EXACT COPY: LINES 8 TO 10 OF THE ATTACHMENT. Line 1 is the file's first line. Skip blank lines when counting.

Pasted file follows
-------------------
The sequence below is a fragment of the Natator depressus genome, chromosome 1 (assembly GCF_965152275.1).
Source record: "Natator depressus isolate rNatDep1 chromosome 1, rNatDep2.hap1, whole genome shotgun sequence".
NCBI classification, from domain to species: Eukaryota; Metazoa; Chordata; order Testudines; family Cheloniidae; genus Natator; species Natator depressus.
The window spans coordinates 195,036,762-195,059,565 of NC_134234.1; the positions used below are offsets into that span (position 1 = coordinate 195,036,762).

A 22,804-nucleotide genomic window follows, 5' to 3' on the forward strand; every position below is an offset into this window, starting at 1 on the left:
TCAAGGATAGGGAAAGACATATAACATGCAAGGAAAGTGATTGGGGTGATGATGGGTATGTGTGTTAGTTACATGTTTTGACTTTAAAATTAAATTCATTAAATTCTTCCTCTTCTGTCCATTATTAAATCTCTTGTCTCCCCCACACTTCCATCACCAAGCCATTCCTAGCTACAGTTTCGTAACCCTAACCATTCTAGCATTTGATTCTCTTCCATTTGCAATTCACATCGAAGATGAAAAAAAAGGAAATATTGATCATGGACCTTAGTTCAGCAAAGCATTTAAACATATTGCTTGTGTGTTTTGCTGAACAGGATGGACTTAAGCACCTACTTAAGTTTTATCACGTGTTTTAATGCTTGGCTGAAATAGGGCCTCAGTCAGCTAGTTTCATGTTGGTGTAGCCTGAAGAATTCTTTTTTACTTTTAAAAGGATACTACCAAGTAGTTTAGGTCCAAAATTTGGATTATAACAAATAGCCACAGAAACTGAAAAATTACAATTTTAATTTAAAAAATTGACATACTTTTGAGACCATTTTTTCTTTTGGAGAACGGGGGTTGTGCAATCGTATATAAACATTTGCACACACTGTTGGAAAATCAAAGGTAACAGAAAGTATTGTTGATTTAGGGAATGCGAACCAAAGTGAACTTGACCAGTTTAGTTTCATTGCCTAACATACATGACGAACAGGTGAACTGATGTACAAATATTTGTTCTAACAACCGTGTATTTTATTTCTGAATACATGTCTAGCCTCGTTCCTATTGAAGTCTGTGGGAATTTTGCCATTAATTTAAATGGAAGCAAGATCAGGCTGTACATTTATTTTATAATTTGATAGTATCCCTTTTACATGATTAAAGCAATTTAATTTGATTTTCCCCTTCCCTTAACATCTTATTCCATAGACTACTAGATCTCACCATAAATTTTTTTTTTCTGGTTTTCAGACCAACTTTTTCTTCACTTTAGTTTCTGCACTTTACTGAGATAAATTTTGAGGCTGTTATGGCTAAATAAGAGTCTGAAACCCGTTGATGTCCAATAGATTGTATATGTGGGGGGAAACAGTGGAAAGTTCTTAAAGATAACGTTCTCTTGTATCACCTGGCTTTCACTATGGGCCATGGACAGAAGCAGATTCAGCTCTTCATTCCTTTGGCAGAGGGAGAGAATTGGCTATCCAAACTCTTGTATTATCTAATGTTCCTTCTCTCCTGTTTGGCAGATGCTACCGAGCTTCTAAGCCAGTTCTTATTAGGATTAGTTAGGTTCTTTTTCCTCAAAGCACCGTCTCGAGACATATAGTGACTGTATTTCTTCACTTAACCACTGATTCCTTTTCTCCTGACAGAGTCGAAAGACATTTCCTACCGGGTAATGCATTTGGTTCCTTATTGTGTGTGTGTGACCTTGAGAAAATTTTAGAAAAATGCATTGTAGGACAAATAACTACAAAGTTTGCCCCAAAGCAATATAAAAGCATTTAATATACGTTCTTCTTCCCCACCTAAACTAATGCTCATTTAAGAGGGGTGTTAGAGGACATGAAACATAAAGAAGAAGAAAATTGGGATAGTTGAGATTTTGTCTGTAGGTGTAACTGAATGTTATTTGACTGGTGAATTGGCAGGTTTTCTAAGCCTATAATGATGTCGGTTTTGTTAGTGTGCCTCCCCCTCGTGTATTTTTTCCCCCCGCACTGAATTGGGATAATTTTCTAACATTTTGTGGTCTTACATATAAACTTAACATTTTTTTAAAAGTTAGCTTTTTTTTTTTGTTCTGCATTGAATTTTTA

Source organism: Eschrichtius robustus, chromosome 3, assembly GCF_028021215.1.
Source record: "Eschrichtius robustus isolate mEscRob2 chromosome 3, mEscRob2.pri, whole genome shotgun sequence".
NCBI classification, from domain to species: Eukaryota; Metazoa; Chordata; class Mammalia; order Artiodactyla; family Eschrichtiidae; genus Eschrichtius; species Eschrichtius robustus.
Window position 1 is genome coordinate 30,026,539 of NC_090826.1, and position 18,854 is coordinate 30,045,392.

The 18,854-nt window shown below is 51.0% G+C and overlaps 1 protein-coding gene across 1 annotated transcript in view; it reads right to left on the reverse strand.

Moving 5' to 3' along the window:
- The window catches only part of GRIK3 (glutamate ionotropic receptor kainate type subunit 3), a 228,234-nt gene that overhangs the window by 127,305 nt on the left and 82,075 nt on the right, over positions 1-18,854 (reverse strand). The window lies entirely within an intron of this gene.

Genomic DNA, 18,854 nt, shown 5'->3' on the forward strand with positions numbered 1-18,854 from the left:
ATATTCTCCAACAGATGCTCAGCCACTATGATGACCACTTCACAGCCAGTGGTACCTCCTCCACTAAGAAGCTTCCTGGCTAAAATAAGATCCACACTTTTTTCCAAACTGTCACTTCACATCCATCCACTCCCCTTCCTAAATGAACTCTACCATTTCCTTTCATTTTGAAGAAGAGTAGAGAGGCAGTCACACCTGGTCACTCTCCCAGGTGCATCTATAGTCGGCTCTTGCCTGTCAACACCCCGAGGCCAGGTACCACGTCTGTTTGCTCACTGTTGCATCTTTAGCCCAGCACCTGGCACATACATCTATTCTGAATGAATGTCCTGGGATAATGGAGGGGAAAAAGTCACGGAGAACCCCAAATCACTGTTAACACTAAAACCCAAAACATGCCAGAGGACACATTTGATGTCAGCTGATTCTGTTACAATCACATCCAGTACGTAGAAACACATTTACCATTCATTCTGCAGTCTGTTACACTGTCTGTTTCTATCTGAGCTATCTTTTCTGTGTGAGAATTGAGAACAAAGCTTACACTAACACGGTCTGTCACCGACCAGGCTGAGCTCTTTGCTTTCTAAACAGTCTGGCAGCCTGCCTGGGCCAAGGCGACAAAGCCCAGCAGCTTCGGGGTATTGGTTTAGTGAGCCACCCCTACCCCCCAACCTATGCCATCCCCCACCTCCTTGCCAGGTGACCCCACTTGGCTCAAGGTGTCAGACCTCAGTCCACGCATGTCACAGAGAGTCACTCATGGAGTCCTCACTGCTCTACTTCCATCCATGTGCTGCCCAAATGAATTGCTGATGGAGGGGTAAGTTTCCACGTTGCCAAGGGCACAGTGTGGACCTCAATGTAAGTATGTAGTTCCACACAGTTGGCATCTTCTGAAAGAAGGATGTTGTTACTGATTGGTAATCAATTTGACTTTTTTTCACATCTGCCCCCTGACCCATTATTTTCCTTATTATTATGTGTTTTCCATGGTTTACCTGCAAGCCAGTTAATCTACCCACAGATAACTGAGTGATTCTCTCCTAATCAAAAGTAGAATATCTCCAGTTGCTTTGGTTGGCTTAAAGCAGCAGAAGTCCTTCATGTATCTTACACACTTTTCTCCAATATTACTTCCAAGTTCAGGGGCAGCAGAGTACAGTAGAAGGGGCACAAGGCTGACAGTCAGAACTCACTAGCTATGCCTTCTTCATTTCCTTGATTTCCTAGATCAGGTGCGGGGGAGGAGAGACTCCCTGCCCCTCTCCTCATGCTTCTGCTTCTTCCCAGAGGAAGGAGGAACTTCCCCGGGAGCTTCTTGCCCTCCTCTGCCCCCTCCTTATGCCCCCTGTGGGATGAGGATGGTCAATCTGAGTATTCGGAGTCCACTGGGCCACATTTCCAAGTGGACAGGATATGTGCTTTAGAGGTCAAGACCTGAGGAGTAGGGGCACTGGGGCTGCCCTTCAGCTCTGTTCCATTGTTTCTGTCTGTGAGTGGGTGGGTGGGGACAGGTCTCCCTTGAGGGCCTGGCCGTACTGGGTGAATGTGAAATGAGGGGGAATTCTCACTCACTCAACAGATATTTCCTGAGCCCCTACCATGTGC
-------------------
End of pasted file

Source record: "Eschrichtius robustus isolate mEscRob2 chromosome 3, mEscRob2.pri, whole genome shotgun sequence".
NCBI classification, from domain to species: Eukaryota; Metazoa; Chordata; class Mammalia; order Artiodactyla; family Eschrichtiidae; genus Eschrichtius; species Eschrichtius robustus.
Window position 1 is genome coordinate 30,026,539 of NC_090826.1, and position 18,854 is coordinate 30,045,392.